Donald Trump | Wikimedia Commons
Donald Trump | Wiki­media Commons

In the wake of Repub­lican Donald Trump’s pres­i­dential victory Tuesday, Hillsdale College faculty expressed uncer­tainty over how a Trump admin­is­tration would affect the college.

Although seven Hillsdale pro­fessors and admin­is­trators pub­licly endorsed Trump in Sep­tember, faculty members said Trump’s policies remain unclear when it comes to higher edu­cation. His win, however, does provide a hope for main­taining Hillsdale’s inde­pen­dence better than during a Clinton admin­is­tration, they said.

When asked how a Trump pres­i­dency would affect Hillsdale, Pres­ident Larry Arnn was honest: “I don’t know,” he said.

But he said he would like to keep Trump to his word.

“The com­pre­hensive inde­pendent reg­u­latory state is dan­gerous to any inde­pendent insti­tution,” Arnn told The Col­legian. “Trump claims he wants to reduce that. I like that.”

Pro­fessor of Pol­itics Thomas West said he wasn’t sure a Trump victory would make a dif­ference for Hillsdale’s state as an inde­pendent institution.

The accred­i­tation process, however, is what con­cerns him the most, West said.

Provost David Whalen, who hasn’t pub­licly endorsed Trump, said growing require­ments from the federal gov­ernment could harm Hillsdale’s ability to determine its own policies. They may also pressure accred­i­tation agencies into becoming more than peer eval­u­ators but enforcers of admin­is­trative policies.

West said, in par­ticular, agencies may have to enforce diversity stan­dards. Hillsdale College doesn’t collect racial infor­mation on its student body or faculty, in the spirit of its mission statement, which states it will educate “irre­spective of nation, color, or sex.”

“There’s probably going to be pressure to increase the number of minorities,” West said. “It may take a long time for that to happen.”

West, however, added that the college has influence of its own.

“The college has resources to fight back with — pub­licity,” West said. “The college will get support from parts of the public, no matter who is president.”

Only two employees of Hillsdale donated to Trump’s cam­paign, according to the Federal Elec­tions Com­mission. Arnn donated a total of $3,000 to Donald Trump for Pres­ident Inc. in three pay­ments between Sept. 28 and Oct. 13. No college employees donated to Clinton, according to the FEC.

Arnn said he did his research on the real estate business mogul. In Feb­ruary, he came across an op-ed in the Reno (Nev.) Gazette-Journal with Trump’s byline. In it, Trump calls for a pres­ident to rein in the federal government.

“The United States of America is a land of laws, and Amer­icans value the rule of law above all,” Trump said in the article. “Why, then, has our Con­gress allowed the pres­ident and the exec­utive branch to take on near-dic­ta­torial power? How is it that we have a pres­ident who will not enforce some laws and who encourages faceless, nameless bureau­crats to manage public lands as if the mil­lions of acres were owned by agencies such as the Bureau of Land Man­agement and the Department of Energy?”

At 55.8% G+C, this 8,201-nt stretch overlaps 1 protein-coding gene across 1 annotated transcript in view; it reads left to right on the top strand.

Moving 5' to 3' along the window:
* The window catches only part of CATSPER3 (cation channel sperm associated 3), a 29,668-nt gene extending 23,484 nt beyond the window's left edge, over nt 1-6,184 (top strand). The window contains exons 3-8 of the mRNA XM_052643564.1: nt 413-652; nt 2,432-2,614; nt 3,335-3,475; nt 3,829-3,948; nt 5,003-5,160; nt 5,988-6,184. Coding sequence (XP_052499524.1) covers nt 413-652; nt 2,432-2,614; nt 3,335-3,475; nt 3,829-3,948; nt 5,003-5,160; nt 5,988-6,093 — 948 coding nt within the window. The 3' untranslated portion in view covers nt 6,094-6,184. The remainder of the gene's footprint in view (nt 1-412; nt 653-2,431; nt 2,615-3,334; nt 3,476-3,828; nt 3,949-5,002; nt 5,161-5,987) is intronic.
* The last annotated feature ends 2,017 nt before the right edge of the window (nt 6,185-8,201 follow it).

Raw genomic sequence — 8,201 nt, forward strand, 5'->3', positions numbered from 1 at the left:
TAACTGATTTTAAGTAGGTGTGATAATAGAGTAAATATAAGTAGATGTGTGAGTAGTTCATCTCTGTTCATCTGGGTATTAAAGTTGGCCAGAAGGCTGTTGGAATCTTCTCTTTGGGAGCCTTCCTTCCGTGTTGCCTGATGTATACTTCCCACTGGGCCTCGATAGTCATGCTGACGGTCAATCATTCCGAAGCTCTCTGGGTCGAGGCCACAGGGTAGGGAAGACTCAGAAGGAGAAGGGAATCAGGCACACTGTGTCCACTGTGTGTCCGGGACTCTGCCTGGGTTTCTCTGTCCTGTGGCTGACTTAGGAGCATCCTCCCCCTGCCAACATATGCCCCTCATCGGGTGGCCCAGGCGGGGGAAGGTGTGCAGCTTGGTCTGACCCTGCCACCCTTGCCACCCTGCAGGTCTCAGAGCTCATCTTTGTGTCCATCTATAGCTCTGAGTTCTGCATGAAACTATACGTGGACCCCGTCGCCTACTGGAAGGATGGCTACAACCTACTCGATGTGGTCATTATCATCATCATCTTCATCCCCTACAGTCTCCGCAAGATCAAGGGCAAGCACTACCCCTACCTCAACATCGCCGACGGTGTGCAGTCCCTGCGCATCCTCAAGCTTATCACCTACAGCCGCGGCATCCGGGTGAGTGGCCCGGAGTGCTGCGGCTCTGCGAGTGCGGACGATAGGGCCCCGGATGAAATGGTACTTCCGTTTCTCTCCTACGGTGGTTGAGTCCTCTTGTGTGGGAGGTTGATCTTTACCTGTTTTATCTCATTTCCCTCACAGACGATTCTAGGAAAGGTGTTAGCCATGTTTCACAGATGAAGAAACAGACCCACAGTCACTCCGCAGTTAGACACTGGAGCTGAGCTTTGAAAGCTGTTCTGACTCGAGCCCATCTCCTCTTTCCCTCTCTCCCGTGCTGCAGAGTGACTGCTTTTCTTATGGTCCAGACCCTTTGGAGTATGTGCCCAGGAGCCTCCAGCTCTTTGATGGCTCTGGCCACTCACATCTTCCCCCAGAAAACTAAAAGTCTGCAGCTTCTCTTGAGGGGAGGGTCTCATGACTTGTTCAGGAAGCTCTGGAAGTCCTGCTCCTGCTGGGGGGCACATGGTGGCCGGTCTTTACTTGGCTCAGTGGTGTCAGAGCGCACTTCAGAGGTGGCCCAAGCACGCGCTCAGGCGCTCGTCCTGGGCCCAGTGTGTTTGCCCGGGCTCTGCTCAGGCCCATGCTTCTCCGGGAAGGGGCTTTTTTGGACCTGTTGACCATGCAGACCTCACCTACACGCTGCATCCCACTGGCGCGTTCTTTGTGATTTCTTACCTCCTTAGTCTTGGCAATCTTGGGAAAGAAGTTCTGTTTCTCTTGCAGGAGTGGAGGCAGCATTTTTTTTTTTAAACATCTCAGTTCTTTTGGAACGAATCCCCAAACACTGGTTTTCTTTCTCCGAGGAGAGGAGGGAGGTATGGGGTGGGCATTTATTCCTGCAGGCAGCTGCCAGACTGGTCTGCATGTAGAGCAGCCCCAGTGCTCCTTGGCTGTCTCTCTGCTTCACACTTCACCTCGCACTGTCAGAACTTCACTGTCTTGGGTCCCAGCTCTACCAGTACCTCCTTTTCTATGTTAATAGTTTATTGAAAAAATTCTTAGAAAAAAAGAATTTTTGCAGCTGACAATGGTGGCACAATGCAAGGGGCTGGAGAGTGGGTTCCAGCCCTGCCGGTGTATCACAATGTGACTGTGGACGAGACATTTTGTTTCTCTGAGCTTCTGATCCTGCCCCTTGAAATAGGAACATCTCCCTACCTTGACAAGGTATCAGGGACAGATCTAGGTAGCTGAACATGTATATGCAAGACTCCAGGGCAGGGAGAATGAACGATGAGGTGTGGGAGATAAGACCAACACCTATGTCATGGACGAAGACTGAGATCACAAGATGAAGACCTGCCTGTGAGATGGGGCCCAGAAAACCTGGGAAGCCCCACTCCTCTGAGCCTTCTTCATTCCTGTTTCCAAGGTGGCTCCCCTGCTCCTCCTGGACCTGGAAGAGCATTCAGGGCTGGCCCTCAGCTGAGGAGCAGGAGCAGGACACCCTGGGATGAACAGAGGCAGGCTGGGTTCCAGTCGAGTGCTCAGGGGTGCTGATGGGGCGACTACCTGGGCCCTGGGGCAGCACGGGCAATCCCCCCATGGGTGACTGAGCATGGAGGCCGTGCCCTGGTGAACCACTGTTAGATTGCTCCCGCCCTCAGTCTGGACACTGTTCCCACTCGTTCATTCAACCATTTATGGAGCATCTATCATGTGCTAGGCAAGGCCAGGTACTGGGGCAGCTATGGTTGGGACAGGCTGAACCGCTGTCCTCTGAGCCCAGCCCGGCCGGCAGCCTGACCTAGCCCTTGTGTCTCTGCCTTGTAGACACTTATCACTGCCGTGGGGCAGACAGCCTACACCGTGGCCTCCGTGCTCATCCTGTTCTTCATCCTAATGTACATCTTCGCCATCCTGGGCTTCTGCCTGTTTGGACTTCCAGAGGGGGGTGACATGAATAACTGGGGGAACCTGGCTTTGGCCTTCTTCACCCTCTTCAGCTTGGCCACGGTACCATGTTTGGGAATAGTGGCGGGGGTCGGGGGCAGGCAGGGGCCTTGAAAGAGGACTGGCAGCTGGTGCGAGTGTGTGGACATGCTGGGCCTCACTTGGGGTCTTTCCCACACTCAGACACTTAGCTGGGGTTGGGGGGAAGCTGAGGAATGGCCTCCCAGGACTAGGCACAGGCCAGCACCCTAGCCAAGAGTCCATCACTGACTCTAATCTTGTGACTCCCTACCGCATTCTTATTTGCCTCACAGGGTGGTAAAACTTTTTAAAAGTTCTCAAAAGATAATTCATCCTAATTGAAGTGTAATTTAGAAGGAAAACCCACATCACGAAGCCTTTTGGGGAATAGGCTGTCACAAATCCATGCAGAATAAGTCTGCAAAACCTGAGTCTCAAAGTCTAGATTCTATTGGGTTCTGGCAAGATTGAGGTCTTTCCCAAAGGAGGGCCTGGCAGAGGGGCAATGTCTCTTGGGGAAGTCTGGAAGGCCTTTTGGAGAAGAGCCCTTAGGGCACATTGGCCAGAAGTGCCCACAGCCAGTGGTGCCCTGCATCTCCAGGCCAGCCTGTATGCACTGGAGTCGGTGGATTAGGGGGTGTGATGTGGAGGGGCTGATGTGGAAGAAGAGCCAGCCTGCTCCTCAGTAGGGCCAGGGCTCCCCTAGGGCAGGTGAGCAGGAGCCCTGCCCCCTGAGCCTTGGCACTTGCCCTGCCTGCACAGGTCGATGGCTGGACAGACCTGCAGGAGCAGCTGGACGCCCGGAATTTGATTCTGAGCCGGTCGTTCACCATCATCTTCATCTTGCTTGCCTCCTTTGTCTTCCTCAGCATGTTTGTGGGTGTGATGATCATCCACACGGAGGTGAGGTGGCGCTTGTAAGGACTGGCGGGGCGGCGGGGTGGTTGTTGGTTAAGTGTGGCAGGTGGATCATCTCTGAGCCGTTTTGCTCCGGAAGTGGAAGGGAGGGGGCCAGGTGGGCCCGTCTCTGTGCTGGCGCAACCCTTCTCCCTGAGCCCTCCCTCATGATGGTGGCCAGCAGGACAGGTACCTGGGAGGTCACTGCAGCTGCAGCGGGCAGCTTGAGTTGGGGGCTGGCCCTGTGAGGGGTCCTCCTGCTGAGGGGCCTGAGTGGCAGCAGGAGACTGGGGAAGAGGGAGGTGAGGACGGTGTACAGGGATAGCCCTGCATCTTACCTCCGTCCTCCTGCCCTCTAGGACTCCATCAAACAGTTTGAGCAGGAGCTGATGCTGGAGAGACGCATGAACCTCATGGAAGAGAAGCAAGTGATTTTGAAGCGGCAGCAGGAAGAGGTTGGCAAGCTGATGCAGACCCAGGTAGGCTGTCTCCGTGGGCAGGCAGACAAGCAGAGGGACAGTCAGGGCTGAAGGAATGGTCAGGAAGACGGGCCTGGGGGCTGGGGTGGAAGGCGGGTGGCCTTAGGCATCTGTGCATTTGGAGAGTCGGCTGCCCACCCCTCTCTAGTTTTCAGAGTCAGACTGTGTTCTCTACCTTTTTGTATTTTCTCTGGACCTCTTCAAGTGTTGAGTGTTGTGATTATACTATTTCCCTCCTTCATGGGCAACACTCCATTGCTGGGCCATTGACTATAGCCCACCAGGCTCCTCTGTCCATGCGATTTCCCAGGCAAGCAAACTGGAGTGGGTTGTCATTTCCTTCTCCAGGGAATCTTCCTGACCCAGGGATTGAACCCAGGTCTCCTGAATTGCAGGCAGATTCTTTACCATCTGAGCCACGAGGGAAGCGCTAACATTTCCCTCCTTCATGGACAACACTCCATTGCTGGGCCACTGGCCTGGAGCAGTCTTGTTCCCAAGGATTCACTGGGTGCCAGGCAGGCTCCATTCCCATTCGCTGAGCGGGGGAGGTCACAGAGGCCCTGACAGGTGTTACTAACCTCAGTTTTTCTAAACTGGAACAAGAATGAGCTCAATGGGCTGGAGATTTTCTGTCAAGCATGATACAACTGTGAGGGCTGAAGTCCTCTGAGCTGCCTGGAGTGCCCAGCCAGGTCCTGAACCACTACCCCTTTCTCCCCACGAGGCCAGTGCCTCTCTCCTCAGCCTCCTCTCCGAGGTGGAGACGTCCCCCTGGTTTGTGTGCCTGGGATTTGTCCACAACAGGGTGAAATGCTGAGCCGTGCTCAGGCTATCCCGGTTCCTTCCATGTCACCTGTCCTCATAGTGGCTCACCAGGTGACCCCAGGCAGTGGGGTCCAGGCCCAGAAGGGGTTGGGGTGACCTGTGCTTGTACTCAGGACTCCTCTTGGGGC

Arnn said the piece sur­prised him.

“I regard that speech as superb, and I read it, and I thought, ‘Wow. I wonder who wrote this,’” he said.

Arnn had stu­dents in his office look further into what Trump had said on the rule of law and the government’s own­ership of property to see if they could find any­thing uncon­sti­tu­tional from him on those sub­jects. They couldn’t, Arnn said.

“Over time, I’ve told people that, including people who are very against Donald Trump, and found them sur­prised,” Arnn said. “I was sur­prised. It looks to me it is what it is. The article, I think it’s really good. It gets to the heart of the matter, and then I find out it’s not the only thing he’s said on the matter by a long shot. I don’t know who wrote that article, but a lot of those things he’s said out of his own mouth in the context of a debate — more than one — responding to ques­tions. He seems to have absorbed the point.”

Ulti­mately, the real power rests in bureau­cratic agencies, West said. While the pres­ident has influence over the top offi­cials in those depart­ments, he said many civil ser­vants in those agencies don’t change with a new pres­ident, meaning a win for Trump or Clinton wouldn’t have made too much of a dif­ference con­cerning the policies the bureau­cracy enforces.

“A lot of these reg­u­latory policies have been in place for a long time and would take a long time to change them,” West said. “No matter who wins the election, I don’t expect a drastic change to take place in America in regard to the college.”